DOG OWNERS ARE REMINDED TO KEEP DOGS ON LEADS AROUND FARM ANIMALS AFTER A LAMB DIED IN EASTWELL, reports the Kent Messenger. The death at Eastwell Farm near Ashford is the latest in a number of tragic incidents involving dogs and livestock in Kent. The lamb drowned while it was running away from an out of control dog. Last month it was revealed that there had been 24 dog attacks on livestock in four months. Since then, further attacks in Sandwich have left 10 pregnant ewes dead and one lamb seriously injured.
A KENT LANDOWNER HAS RAISED CONCERNS OVER A COLONY OF BEAVERS WHICH HAS ESTABLISHED ITSELF ON THE LOWER STOUR. In letters published in Country Life and Arbor, Edward Barham has drawn attention to the presence of the species in Kent. The Kent Wildlife Trust introduced beavers to its Ham Fen reserve some years ago; but they escaped during flooding, before appearing to establish a colony on the lower Stour, below Canterbury. In his letters, Mr Barham recognises the benefits of beavers to rewilding schemes, such as water management and biodiversity, but raises significant concerns about the potential for environmental damage. For example, rare cricket-bat willows, which thrive only in beaver-friendly locations, are rendered valueless almost overnight – in part due to the shock cracks created when the trees are so casually felled. This alone will cause significant financial and business sustainability issues for one Kent-based cricket bat manufacturer, as his trees are literally eaten to a pulp and his investment lost.
A RECORD NUMBER OF FARMERS PARTICIPATED IN THE BIG FARMLAND BIRD COUNT, reports Farming UK and the CLA, among others. Participation in the annual nationwide survey of farmland birds more than doubled, despite bad weather and lockdown restrictions. The land covered more than doubled to 1m ha, and 81% more birds were counted by more than 700 additional volunteers. The survey has shown some encouraging results: a total of 25 species from the Red List for Birds of Conservation Concern were recorded, with 8 appearing in the 25 most frequently seen species. Starlings, Fieldfare, Lapwing and Linnet were the four most abundant red-listed species recorded, with over 112,000 spotted in total. The most abundant birds counted were woodpigeons, starling, rooks, fieldfare and chaffinch.
FARMERS HAVE HIT OUT AT BLUE PETER FOR SUGGESTING CHILDREN SHOULD GO MEAT FREE TO SAVE THE PLANET, reports the Telegraph. One farmer called the Blue Peter initiative “bloody diabolical.” The BBC show is offering green badges for youngsters who can demonstrate they are “Climate Heroes.” Alongside pledges to switch off lights and appliances when leaving a room, children can contribute towards their badge by eating vegetarian meals. One farmer said: “we need to make sure we’re talking to our children about seasonal food, locally produced food, environmentally-friendly food, regenerative agriculture… this is what will save our planet, and meat has a part to play in it.” Another, an arable farmer who was awarded an MBE for services to agriculture, said “targeting children to push the anti-meat agenda is a new low.”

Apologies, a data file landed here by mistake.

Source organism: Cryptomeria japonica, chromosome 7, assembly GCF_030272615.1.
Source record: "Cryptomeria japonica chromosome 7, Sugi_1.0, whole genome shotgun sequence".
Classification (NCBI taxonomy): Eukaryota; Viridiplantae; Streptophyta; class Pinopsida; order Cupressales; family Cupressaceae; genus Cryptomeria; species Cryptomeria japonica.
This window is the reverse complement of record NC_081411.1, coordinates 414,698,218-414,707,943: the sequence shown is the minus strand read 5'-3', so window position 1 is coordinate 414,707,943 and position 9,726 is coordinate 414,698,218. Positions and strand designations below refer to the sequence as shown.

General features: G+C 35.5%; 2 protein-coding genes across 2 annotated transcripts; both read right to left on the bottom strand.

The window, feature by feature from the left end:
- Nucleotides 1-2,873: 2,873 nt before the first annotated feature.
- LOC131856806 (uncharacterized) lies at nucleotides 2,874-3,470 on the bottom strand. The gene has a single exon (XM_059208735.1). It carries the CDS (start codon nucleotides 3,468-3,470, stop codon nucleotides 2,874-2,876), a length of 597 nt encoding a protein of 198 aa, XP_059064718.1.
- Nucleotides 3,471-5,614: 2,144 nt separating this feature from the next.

A NUMBER OF THE UK’S RARE NATIVE LIVESTOCK BREEDS ARE STILL AT RISK OF EXTINCTION, reports the Telegraph and Farming UK, among others. A new watchlist has been launched, showing that there are only 29 herds of Tamworth pig that registered offspring last year, and that the cow behind the first smallpox vaccine is at risk of dying out. Other breeds at risk include the Cleveland Bay Horse, which credits the Queen among its surviving breeders, and the Old English Goat, which was the most popular goat in the 19th century.
UK GROWERS WILL BE ABLE TO ACCESS SATELLITE-DERIVED FIELD INSIGHTS INTO THEIR CROPS, reports Farming UK. Hutchinsons, a UK provider of agronomic services, will partner with French start-up SpaceSense, a firm which specialises in satellite imagery analytics. The partnership will provide insights in real-time, as well as a crop health monitoring solution that could provide information for growers even during cloudy weather.
RABI, Addington Fund, FCN, Forage Aid and RSABI, supported by the Prince’s Countryside Fund, have launched the Farming Help initiative. The initiative is also being launched with the NFYFC, the NFU and the NFU Mutual Charitable Trust.
FARMING HELP recognises that this will be an anxious time for many farmers and farming families and periods of poor health or self-isolation may result in temporary practical difficulties on farm. For help drafting a contingency plan, for practical local help with livestock, shopping etc, or to discuss your concerns and anxieties,
Contact 03000 111 999 or visit www.farminghelp.co.uk
To receive the Rural Rap direct to your inbox please contact firstname.lastname@example.org